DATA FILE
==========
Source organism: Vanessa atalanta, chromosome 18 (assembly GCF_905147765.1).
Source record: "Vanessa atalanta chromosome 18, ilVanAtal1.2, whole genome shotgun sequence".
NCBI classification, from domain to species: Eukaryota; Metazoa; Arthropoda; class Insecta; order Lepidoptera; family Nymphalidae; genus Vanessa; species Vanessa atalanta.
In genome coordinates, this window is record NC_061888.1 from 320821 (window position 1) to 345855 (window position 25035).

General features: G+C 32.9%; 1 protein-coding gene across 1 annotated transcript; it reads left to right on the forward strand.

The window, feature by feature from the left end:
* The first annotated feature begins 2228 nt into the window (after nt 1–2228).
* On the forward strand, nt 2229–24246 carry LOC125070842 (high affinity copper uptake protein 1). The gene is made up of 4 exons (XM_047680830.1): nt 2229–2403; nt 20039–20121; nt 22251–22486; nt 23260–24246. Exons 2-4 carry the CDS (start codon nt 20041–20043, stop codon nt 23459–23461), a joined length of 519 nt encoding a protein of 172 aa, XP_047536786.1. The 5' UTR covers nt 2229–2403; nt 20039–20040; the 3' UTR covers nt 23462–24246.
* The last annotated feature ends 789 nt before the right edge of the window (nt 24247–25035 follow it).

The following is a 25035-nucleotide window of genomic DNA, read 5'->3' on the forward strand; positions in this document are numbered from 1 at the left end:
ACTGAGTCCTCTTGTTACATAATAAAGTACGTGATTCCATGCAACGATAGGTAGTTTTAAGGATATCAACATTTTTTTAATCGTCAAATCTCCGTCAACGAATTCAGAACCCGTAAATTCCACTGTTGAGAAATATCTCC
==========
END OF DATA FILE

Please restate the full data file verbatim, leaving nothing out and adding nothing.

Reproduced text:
Source organism: Vanessa atalanta, chromosome 18 (assembly GCF_905147765.1).
Source record: "Vanessa atalanta chromosome 18, ilVanAtal1.2, whole genome shotgun sequence".
NCBI classification, from domain to species: Eukaryota; Metazoa; Arthropoda; class Insecta; order Lepidoptera; family Nymphalidae; genus Vanessa; species Vanessa atalanta.
In genome coordinates, this window is record NC_061888.1 from 320821 (window position 1) to 345855 (window position 25035).

General features: G+C 32.9%; 1 protein-coding gene across 1 annotated transcript; it reads left to right on the forward strand.

The window, feature by feature from the left end:
* The first annotated feature begins 2228 nt into the window (after nt 1–2228).
* On the forward strand, nt 2229–24246 carry LOC125070842 (high affinity copper uptake protein 1). The gene is made up of 4 exons (XM_047680830.1): nt 2229–2403; nt 20039–20121; nt 22251–22486; nt 23260–24246. Exons 2-4 carry the CDS (start codon nt 20041–20043, stop codon nt 23459–23461), a joined length of 519 nt encoding a protein of 172 aa, XP_047536786.1. The 5' UTR covers nt 2229–2403; nt 20039–20040; the 3' UTR covers nt 23462–24246.
* The last annotated feature ends 789 nt before the right edge of the window (nt 24247–25035 follow it).

The following is a 25035-nucleotide window of genomic DNA, read 5'->3' on the forward strand; positions in this document are numbered from 1 at the left end:
ACTGAGTCCTCTTGTTACATAATAAAGTACGTGATTCCATGCAACGATAGGTAGTTTTAAGGATATCAACATTTTTTTAATCGTCAAATCTCCGTCAACGAATTCAGAACCCGTAAATTCCACTGTTGAGAAATATCTCC